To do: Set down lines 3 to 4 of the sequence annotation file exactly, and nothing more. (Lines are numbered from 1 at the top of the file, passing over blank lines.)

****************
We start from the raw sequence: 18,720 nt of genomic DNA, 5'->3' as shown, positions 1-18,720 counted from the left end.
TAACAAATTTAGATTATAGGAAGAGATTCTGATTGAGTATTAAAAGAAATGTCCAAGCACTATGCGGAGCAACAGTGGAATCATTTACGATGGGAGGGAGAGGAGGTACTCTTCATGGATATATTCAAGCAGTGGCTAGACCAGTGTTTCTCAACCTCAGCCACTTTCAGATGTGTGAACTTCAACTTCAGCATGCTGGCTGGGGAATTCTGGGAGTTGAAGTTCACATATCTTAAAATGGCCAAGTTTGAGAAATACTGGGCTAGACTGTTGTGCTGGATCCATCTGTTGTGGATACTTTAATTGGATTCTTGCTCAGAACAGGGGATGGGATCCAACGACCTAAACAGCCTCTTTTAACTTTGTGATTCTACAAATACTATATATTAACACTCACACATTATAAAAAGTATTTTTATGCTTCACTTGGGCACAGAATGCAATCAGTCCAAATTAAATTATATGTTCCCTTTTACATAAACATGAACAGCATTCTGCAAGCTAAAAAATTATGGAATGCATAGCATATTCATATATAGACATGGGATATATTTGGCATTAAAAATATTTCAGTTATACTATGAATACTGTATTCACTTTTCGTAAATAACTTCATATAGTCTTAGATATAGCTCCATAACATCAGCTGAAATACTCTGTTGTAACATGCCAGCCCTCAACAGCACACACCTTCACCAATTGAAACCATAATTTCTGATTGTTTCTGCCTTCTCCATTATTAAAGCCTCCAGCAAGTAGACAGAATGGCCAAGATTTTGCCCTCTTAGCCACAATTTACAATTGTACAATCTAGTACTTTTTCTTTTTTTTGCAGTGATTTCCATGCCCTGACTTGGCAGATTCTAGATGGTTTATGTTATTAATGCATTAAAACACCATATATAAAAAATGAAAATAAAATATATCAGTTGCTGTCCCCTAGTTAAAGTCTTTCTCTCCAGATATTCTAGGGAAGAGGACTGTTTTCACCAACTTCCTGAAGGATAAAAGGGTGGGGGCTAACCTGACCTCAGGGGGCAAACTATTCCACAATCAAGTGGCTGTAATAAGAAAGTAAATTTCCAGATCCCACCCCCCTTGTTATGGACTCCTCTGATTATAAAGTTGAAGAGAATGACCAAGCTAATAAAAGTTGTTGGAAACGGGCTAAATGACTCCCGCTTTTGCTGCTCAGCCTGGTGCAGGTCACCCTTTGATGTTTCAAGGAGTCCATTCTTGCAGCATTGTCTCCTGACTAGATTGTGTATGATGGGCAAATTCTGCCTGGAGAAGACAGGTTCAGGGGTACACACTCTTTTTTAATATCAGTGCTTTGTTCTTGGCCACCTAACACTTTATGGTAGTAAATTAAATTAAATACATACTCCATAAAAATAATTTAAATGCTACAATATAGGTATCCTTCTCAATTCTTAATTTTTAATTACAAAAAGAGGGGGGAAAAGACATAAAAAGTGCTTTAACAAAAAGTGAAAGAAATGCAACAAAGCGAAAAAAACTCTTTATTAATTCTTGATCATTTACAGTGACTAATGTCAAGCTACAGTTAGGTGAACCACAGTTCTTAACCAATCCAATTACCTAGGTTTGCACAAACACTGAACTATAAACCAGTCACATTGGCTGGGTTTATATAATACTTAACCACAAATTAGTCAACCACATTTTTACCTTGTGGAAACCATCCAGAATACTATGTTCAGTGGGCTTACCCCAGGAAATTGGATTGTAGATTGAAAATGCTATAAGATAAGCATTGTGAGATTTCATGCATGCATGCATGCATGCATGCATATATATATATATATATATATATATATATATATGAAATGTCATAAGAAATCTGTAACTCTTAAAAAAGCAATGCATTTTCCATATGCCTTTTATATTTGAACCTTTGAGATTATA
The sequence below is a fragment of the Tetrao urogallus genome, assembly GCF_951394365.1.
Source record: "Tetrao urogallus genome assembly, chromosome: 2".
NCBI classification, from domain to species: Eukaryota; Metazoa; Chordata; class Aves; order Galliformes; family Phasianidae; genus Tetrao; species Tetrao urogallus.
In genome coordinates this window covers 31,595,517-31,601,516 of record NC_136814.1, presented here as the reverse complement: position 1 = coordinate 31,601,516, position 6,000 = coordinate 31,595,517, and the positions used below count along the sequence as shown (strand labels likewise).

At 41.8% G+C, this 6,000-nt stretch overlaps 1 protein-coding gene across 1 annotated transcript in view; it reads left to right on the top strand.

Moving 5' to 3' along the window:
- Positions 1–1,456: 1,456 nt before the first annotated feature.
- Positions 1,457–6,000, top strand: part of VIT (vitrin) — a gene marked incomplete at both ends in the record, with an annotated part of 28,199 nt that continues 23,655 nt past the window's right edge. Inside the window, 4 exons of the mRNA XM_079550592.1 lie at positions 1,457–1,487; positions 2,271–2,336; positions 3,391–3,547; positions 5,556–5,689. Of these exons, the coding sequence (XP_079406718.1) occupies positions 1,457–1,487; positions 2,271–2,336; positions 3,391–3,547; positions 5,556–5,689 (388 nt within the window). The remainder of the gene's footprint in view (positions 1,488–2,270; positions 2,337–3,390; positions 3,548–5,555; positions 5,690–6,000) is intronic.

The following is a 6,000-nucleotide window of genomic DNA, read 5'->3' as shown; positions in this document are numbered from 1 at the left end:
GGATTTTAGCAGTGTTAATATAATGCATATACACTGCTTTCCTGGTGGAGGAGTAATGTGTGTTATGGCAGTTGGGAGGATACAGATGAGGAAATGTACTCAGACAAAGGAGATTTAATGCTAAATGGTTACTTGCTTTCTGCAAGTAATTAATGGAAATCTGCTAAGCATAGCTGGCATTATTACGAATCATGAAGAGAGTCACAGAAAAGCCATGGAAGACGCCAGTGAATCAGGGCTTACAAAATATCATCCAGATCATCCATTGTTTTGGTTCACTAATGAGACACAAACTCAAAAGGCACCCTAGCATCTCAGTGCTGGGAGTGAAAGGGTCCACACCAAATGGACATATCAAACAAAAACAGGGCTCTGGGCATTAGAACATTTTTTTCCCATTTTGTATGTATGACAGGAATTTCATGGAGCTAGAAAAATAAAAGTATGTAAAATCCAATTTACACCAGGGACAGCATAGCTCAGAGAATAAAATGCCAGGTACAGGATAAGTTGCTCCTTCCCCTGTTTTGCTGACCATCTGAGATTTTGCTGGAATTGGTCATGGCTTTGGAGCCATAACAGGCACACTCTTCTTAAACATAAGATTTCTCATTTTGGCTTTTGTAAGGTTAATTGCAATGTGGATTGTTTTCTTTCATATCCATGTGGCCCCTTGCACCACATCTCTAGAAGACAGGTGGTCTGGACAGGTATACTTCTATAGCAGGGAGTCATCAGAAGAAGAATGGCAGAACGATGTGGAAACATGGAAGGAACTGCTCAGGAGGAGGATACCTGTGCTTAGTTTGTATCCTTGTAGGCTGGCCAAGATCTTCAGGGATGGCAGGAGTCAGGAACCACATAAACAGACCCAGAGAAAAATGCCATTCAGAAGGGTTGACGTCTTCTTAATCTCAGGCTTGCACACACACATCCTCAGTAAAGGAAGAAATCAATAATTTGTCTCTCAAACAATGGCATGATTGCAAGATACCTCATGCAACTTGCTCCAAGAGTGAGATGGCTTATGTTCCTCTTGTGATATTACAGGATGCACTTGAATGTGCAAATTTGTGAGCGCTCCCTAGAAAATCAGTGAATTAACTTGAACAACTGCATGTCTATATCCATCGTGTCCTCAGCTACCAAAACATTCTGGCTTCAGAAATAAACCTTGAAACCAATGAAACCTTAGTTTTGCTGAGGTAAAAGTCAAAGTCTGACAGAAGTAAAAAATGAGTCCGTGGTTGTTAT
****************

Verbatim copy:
The sequence below is a fragment of the Tetrao urogallus genome, assembly GCF_951394365.1.
Source record: "Tetrao urogallus genome assembly, chromosome: 2".